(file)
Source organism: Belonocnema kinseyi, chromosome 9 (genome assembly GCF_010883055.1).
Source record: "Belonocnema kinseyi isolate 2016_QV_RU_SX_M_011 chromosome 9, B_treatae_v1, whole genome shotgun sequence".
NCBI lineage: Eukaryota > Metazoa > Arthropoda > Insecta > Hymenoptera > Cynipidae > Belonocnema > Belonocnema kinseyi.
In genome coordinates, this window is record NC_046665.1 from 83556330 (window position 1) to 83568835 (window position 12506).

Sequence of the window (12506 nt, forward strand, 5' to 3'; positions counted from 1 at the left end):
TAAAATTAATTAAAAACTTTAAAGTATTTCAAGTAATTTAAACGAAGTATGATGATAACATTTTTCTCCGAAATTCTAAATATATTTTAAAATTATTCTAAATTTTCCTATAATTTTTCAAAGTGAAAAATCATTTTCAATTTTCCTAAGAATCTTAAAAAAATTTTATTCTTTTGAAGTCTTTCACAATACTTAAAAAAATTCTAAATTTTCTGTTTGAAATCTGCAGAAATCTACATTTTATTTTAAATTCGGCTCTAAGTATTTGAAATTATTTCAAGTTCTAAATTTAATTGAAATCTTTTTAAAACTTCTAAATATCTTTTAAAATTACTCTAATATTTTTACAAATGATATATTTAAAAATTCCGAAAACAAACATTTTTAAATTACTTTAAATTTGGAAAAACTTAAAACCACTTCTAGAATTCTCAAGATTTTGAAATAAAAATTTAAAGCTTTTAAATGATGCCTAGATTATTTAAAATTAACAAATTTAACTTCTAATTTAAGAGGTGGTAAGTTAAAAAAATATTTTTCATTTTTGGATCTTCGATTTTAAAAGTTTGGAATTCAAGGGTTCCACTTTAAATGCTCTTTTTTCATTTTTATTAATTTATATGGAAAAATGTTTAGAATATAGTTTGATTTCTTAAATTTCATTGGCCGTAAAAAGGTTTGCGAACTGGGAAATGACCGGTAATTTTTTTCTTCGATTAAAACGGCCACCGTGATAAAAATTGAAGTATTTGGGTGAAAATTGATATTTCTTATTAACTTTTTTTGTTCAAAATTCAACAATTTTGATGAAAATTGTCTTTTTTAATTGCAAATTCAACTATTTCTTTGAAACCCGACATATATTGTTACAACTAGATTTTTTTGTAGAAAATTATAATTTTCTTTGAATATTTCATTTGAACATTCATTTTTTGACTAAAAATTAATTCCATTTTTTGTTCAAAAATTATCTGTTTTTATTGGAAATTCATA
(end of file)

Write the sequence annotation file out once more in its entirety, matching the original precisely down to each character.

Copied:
Source organism: Belonocnema kinseyi, chromosome 9 (genome assembly GCF_010883055.1).
Source record: "Belonocnema kinseyi isolate 2016_QV_RU_SX_M_011 chromosome 9, B_treatae_v1, whole genome shotgun sequence".
NCBI lineage: Eukaryota > Metazoa > Arthropoda > Insecta > Hymenoptera > Cynipidae > Belonocnema > Belonocnema kinseyi.
In genome coordinates, this window is record NC_046665.1 from 83556330 (window position 1) to 83568835 (window position 12506).

Sequence of the window (12506 nt, forward strand, 5' to 3'; positions counted from 1 at the left end):
TAAAATTAATTAAAAACTTTAAAGTATTTCAAGTAATTTAAACGAAGTATGATGATAACATTTTTCTCCGAAATTCTAAATATATTTTAAAATTATTCTAAATTTTCCTATAATTTTTCAAAGTGAAAAATCATTTTCAATTTTCCTAAGAATCTTAAAAAAATTTTATTCTTTTGAAGTCTTTCACAATACTTAAAAAAATTCTAAATTTTCTGTTTGAAATCTGCAGAAATCTACATTTTATTTTAAATTCGGCTCTAAGTATTTGAAATTATTTCAAGTTCTAAATTTAATTGAAATCTTTTTAAAACTTCTAAATATCTTTTAAAATTACTCTAATATTTTTACAAATGATATATTTAAAAATTCCGAAAACAAACATTTTTAAATTACTTTAAATTTGGAAAAACTTAAAACCACTTCTAGAATTCTCAAGATTTTGAAATAAAAATTTAAAGCTTTTAAATGATGCCTAGATTATTTAAAATTAACAAATTTAACTTCTAATTTAAGAGGTGGTAAGTTAAAAAAATATTTTTCATTTTTGGATCTTCGATTTTAAAAGTTTGGAATTCAAGGGTTCCACTTTAAATGCTCTTTTTTCATTTTTATTAATTTATATGGAAAAATGTTTAGAATATAGTTTGATTTCTTAAATTTCATTGGCCGTAAAAAGGTTTGCGAACTGGGAAATGACCGGTAATTTTTTTCTTCGATTAAAACGGCCACCGTGATAAAAATTGAAGTATTTGGGTGAAAATTGATATTTCTTATTAACTTTTTTTGTTCAAAATTCAACAATTTTGATGAAAATTGTCTTTTTTAATTGCAAATTCAACTATTTCTTTGAAACCCGACATATATTGTTACAACTAGATTTTTTTGTAGAAAATTATAATTTTCTTTGAATATTTCATTTGAACATTCATTTTTTGACTAAAAATTAATTCCATTTTTTGTTCAAAAATTATCTGTTTTTATTGGAAATTCATA